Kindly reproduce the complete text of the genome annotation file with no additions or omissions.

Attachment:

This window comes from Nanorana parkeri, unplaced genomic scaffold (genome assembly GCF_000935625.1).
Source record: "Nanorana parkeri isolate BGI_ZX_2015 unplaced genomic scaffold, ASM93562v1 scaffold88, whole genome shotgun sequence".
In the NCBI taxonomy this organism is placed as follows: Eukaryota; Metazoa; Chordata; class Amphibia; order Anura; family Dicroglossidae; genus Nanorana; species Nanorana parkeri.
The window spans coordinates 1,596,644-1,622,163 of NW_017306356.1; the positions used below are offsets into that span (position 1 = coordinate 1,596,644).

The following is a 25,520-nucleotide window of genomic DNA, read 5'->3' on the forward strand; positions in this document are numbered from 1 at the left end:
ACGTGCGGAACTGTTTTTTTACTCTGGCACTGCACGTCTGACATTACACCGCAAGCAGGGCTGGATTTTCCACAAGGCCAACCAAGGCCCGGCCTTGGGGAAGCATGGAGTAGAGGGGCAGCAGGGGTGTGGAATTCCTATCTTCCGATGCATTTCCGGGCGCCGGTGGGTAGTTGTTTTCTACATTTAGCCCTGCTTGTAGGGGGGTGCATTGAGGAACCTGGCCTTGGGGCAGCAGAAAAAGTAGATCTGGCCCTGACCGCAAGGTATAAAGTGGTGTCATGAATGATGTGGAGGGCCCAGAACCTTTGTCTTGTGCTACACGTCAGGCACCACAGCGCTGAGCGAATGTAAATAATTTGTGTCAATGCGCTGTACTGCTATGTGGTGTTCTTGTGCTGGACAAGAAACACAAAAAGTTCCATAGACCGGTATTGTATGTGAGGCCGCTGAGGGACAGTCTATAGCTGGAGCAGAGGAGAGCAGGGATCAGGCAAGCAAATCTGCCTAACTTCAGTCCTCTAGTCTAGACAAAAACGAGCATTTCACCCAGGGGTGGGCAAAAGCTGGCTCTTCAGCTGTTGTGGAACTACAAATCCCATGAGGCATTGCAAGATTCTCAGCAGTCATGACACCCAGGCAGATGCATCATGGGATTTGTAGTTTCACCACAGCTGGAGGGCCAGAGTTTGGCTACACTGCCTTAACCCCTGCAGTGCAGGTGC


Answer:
This window comes from Nanorana parkeri, unplaced genomic scaffold (genome assembly GCF_000935625.1).
Source record: "Nanorana parkeri isolate BGI_ZX_2015 unplaced genomic scaffold, ASM93562v1 scaffold88, whole genome shotgun sequence".
In the NCBI taxonomy this organism is placed as follows: Eukaryota; Metazoa; Chordata; class Amphibia; order Anura; family Dicroglossidae; genus Nanorana; species Nanorana parkeri.
The window spans coordinates 1,596,644-1,622,163 of NW_017306356.1; the positions used below are offsets into that span (position 1 = coordinate 1,596,644).

The following is a 25,520-nucleotide window of genomic DNA, read 5'->3' on the forward strand; positions in this document are numbered from 1 at the left end:
ACGTGCGGAACTGTTTTTTTACTCTGGCACTGCACGTCTGACATTACACCGCAAGCAGGGCTGGATTTTCCACAAGGCCAACCAAGGCCCGGCCTTGGGGAAGCATGGAGTAGAGGGGCAGCAGGGGTGTGGAATTCCTATCTTCCGATGCATTTCCGGGCGCCGGTGGGTAGTTGTTTTCTACATTTAGCCCTGCTTGTAGGGGGGTGCATTGAGGAACCTGGCCTTGGGGCAGCAGAAAAAGTAGATCTGGCCCTGACCGCAAGGTATAAAGTGGTGTCATGAATGATGTGGAGGGCCCAGAACCTTTGTCTTGTGCTACACGTCAGGCACCACAGCGCTGAGCGAATGTAAATAATTTGTGTCAATGCGCTGTACTGCTATGTGGTGTTCTTGTGCTGGACAAGAAACACAAAAAGTTCCATAGACCGGTATTGTATGTGAGGCCGCTGAGGGACAGTCTATAGCTGGAGCAGAGGAGAGCAGGGATCAGGCAAGCAAATCTGCCTAACTTCAGTCCTCTAGTCTAGACAAAAACGAGCATTTCACCCAGGGGTGGGCAAAAGCTGGCTCTTCAGCTGTTGTGGAACTACAAATCCCATGAGGCATTGCAAGATTCTCAGCAGTCATGACACCCAGGCAGATGCATCATGGGATTTGTAGTTTCACCACAGCTGGAGGGCCAGAGTTTGGCTACACTGCCTTAACCCCTGCAGTGCAGGTGC